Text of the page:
“Mr Bunny became this crazed industrialist driving his workers, who are chickens”

It was a new thing for me. I‘ve done a lot of parody, things that involve physical humour and wordplay. But something satirical like this is new territory.

And it’s strangely prescient, isn’t it, in our current Brexit and Trump era?

I know. Brexit and Trump are the kind of things we would have only seen in our nightmares a couple of years ago. When I started writing this we were all laughing at Trump and Brexit wasn’t even a word. Even so at the time I began writing things did seem, in my opinion, to be taking a down turn. Which, on reflection, might be why some of this has turned up in my work. The culture I consume does end up getting reworked as picture books.

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I spoke about Weasles earlier—that was very much weasles plotting world domination in a Bond-villainesque way. They are not very good at it. And that’s because of films I’ve watched and cultural reference points which get reworked in my head and come out as cute animals in a children’s picture book. But recently, partly as I’ve become older, I’ve started caring about the world and watching the news and being terrified by everything I see, I think some of that has definitely come through in Mr Bunny. I feel that the world needs more fairness and this is a really important theme in Mr Bunny.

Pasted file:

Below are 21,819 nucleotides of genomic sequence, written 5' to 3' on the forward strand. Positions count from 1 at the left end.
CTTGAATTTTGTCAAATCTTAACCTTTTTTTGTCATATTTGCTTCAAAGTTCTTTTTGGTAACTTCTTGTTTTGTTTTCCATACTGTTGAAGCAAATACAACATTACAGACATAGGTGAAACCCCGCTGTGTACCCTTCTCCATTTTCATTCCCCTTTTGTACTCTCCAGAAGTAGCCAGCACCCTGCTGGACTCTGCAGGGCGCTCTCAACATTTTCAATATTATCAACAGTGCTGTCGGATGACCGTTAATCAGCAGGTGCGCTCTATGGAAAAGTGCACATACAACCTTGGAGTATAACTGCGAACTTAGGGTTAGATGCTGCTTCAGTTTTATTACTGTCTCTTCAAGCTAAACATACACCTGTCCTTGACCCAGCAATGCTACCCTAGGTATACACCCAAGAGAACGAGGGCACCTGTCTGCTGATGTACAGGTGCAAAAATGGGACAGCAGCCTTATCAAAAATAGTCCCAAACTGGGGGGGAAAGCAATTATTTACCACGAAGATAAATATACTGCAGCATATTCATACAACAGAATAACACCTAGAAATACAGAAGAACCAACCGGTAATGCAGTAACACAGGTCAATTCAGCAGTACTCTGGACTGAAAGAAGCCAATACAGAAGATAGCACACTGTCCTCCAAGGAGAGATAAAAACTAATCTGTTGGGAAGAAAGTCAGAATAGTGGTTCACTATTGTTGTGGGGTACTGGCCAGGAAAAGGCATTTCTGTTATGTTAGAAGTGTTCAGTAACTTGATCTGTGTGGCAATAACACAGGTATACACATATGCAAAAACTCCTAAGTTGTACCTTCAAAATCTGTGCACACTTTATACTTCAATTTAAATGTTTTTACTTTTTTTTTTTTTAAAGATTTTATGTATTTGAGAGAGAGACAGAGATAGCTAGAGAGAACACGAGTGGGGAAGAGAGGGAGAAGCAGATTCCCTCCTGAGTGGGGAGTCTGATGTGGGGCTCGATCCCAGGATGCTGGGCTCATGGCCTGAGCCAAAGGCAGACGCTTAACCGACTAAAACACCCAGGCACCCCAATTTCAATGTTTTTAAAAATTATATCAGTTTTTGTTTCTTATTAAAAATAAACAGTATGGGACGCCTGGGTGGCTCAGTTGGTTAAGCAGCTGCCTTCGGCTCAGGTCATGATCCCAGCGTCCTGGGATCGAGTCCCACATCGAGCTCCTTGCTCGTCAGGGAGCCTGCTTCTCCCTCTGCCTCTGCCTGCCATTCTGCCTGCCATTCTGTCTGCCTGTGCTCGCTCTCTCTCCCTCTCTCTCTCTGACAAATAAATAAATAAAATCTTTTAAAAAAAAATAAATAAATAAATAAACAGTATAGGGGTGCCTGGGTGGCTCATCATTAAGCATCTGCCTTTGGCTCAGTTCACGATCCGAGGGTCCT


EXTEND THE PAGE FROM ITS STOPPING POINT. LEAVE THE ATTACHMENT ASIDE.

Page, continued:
We were talking about laughter—but there is a serious side to comedy, in that the funniest things are often the truest. Life is tough and it’s all too easy to lose a sense of proportion, humour plays an important part in rebalancing our hopes and fears.

After all the stresses of the day, when it comes to our bedtime stories often my kids and I just need a bit of a giggle together. And after a good giggle we can then go to sleep with a smile. Which leads me on to your choices for books which make us and our children laugh. Let’s start with Super Happy Magic Forest: Slug of Doom by Matty Long